Other House Democrats on the left who have long suffered threats are asking for a range of additional consequences. Rep. Alexandria Ocasio-Cortez (D-NY)—a fixation of Trump and conservatives who baselessly contend that, eventually, she will turn America into a socialist hell—has elevated her colleagues’ initiatives, while warning on network news that this “will happen again” without drastic changes. Like Omar, Ocasio-Cortez has been a particular obsession of GOP players who often link her ethnicity to her support for increased government involvement to solve inequalities.
Rep. Ayanna Pressley (D-MA), another Squad member entering into her second term, asked the Oversight Committee to thoroughly investigate the nationalist-spurred crimes, while joining newly-elected Rep. Cori Bush (D-MO) in rebuking Republicans’ cynical attempts at unity. “I don’t want to unite with those responsible for the insurrection at our nation’s Capitol. I want us to unite in holding them accountable,” Bush wrote on Monday night, to which Pressley replied: “That part.”
Bush, who was elected last November after primarying Rep. Lacy Clay (D-MO), announced that she was writing a bill to “investigate and expel” GOP members who “incited” the attacks. She formally introduced it on Monday afternoon.
After campaigning heavily on police reform, the Missouri progressive identifies as a Black Lives Matter activist. She has defended the need to bring that approach to law enforcement, which became especially relevant after the security breach. “Many have said that what transpired on Wednesday was not America. They are wrong. This is the America that Black people know,” Bush wrote in a Washington Post op-ed on Saturday, explaining how parts of her own background informed her perception of the attack.
“To declare that this is not America is to deny the reality that Republican members of the U.S. House and Senate incited this coup by treasonously working to overturn the results of the presidential election,” she wrote.
After Bush stated her desire to expel members through legislative action, activist groups and aligned media figures quickly latched on to the idea of liability for those who helped inspire or aid the deadly riots. Middle Seat, a progressive digital firm backing Democratic insurgents, bought the domain “GOPCoup.com” to gather signatures for Bush’s cause.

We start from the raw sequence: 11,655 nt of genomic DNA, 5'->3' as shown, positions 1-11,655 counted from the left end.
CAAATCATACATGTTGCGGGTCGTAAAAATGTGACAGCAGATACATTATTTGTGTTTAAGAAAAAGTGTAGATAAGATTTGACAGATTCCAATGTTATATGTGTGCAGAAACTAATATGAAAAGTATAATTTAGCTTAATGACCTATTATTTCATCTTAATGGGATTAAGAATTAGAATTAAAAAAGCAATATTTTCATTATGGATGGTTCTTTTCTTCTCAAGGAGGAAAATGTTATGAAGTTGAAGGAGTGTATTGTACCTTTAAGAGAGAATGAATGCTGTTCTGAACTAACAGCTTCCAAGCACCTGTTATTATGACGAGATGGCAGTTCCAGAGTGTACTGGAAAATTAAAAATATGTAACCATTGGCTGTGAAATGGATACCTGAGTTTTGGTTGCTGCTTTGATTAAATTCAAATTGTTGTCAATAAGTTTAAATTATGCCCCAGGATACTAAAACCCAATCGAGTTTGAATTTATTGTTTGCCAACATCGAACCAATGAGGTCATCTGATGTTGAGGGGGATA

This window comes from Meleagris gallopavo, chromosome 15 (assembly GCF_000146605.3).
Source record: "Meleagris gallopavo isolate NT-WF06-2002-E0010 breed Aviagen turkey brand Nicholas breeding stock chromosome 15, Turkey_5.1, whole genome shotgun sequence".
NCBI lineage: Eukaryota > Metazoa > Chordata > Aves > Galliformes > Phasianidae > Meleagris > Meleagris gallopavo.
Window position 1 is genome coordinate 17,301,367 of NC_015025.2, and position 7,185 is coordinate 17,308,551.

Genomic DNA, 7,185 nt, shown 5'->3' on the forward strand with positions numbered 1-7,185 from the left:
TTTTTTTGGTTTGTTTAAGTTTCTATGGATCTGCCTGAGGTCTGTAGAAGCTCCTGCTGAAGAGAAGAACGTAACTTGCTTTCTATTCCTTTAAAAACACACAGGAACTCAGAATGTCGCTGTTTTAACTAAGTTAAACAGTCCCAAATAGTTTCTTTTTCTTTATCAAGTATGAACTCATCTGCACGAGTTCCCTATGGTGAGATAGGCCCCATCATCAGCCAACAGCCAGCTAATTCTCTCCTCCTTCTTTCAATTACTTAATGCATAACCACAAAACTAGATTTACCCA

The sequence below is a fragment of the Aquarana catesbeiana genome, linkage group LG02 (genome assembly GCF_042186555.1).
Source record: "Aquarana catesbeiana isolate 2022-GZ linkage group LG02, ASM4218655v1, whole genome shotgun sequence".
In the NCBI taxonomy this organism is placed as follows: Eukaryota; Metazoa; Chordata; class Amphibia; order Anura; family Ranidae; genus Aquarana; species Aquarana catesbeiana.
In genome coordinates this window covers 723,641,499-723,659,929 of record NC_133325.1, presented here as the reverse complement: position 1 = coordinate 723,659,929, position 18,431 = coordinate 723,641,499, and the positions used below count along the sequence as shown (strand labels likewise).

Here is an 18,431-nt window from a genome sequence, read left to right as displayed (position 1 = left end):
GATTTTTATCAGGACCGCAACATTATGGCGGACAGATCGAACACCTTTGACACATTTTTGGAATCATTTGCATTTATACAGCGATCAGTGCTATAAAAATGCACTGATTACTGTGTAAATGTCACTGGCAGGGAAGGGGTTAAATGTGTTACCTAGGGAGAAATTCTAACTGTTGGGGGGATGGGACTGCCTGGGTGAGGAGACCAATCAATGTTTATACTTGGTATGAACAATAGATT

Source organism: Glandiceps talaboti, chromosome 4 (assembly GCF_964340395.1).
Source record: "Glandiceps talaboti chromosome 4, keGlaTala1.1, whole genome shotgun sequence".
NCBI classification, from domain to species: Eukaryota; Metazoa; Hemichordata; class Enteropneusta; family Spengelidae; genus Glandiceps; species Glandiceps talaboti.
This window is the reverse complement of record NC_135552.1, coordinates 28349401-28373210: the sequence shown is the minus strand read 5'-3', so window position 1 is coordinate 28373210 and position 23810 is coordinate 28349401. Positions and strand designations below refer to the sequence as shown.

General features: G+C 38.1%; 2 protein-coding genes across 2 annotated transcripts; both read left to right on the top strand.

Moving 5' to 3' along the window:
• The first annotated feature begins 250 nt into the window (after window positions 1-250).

“If people go without consequences, what does it look like when we’re trying to advocate for our issues but we’re facing white supremacist violence?” said Nelini Stamp, a director at Working Families Party, which endorsed Bush’s bid in the state’s first congressional district. “It is important that we set the precedent that we must act so that we can organize later.”
While Democrats struggled to narrowly hold on to a majority in the lower chamber in Congress, progressives managed to expand their Squad to six members. In addition to Bush, Rep. Jamaal Bowman (D-NY) joined the group of close-knit ideologues who often amplify each others’ pleas for policy changes. In the case of the lawlessness at the Capitol, some argue that the decisive responses from members of color encapsulates both the power of and need for more representation within the highest ranks of the party.
“You’ve got to have a diverse group in leadership,” Ellison said. “People who know what it means to be the target of racist, religious bigotry. They’re not going to stop. What happened, happened.”